Less Severe Diabetes Has Better Remission With Surgery


After sleeve gastrectomy, obese patients with type 2 DM who have less severe disease do better than those who have more advanced disease. Surgery should be encouraged sooner rather than later.

Patients with type 2 diabetes mellitus (DM) who have less severe disease do better after sleeve gastrectomy than those who have more advanced disease, according to a new study.

“Sleeve gastrectomy should be considered as treatment for DM before disease progression for better intermediate-term results,” stated lead author Samantha Beaulieu-Truchon, MD, MSc, from the Institut Universitaire de Cardiologie et de Pneumologie de Québec in Canada. “The longer one has diabetes, the more resistant it appears to be to remission. This may be an important consideration for doctors and patients who hope to achieve remission after sleeve gastrectomy.”

To ensure optimal use of sleeve gastrectomy as treatment for DM in severely obese patients, Canadian researchers set out to establish intermediate-term data for improvement, remission, and recurrence of DM after surgery in patients with different degrees of disease.

They conducted a retrospective study of 173 patients with DM who had a body mass index (BMI) of 35 kg/m2 or higher and underwent sleeve gastrectomy between 2006 and 2011. The glycemic values and information on treatment were assessed at annual intervals, including the last documented follow-up.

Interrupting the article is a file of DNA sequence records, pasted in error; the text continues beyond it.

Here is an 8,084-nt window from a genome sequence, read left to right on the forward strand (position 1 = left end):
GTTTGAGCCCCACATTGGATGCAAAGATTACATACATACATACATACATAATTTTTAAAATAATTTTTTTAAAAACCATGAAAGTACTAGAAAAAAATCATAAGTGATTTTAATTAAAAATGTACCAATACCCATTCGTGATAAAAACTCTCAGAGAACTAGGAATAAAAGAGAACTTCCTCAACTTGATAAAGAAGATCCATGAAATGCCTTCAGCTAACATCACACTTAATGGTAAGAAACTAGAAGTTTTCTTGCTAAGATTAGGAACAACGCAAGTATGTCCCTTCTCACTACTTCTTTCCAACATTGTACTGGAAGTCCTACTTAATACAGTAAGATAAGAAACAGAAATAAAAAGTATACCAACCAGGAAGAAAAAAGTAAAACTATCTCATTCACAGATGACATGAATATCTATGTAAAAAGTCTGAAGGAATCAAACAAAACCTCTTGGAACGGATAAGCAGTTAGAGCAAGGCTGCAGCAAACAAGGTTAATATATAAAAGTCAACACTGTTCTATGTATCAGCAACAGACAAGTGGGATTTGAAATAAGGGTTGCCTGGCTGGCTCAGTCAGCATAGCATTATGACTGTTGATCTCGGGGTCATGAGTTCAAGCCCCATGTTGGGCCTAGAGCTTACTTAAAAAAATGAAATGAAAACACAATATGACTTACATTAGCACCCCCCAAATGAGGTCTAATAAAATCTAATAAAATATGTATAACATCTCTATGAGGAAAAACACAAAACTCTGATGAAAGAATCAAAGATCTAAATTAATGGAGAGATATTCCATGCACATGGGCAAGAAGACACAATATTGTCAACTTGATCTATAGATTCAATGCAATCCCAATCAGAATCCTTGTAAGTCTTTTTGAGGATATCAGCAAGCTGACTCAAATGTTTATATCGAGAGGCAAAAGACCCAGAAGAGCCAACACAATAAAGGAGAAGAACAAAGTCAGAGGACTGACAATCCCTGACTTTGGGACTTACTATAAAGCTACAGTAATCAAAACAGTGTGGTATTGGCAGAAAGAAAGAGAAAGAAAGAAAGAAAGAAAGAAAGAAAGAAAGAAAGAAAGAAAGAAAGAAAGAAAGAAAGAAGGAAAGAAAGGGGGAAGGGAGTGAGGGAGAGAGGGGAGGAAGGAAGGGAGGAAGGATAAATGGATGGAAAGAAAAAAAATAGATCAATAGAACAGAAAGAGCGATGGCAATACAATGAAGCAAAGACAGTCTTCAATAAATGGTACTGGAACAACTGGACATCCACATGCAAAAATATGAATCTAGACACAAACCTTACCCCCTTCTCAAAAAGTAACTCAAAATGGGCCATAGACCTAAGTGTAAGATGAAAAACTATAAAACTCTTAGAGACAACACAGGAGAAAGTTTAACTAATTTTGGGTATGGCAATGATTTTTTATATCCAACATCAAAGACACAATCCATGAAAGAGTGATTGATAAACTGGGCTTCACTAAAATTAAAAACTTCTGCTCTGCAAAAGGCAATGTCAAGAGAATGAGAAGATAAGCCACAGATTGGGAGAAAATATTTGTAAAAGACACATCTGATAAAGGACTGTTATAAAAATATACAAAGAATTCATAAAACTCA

After 1 year, patients with prediabetes who were taking no medication and those with DM taking oral hypoglycemic agents saw their hemoglobin A1c (HbA1c) levels drop to within normal range (6.4% to 5.5% and 6.9% to 5.9%, respectively). Those injecting insulin saw their HbA1c levels decline in the first year and trended toward remission (7.9% to 6.9%). Five years after surgery, BMI levels were about 25% less in all 3 groups.

The cumulative 5-year remission rate of DM was 81% in the group without treatment and 59% in the group taking oral medications; only 10% of those who were injecting insulin experienced remission. “Patients with more advanced diabetes experienced the lowest rates of remission, despite having lost just about as much weight as those with lesser disease,” said Dr Beaulieu-Truchon.

“Patients with severe obesity and type 2 DM should be encouraged to undergo bariatric surgery sooner rather than later to obtain the best potential outcome,” said Ninh T. Nguyen, MD, Vice-chair of the University of California at Irvine Department of Surgery and Chief of Gastrointestinal Surgery, and president of the American Society for Metabolic and Bariatric Surgery. “This study and others all suggest the chances for remission become much worse in patients with advanced diabetes.”

Substantial comparative and long-term data have now been published demonstrating durable weight loss, improved medical comorbidities, long-term patient satisfaction, and improved quality of life after sleeve gastrectomy. In 2013, sleeve gastrectomy became the most popular method of weight-loss surgery in America, surpassing laparoscopic gastric bypass, which had been the most common procedure for decades.

Dr Beaulieu-Truchon presented the results of the study (Abstract A704) at the 31st Annual Meeting of the American Society for Metabolic and Bariatric Surgery in San Diego during ObesityWeek 2014.

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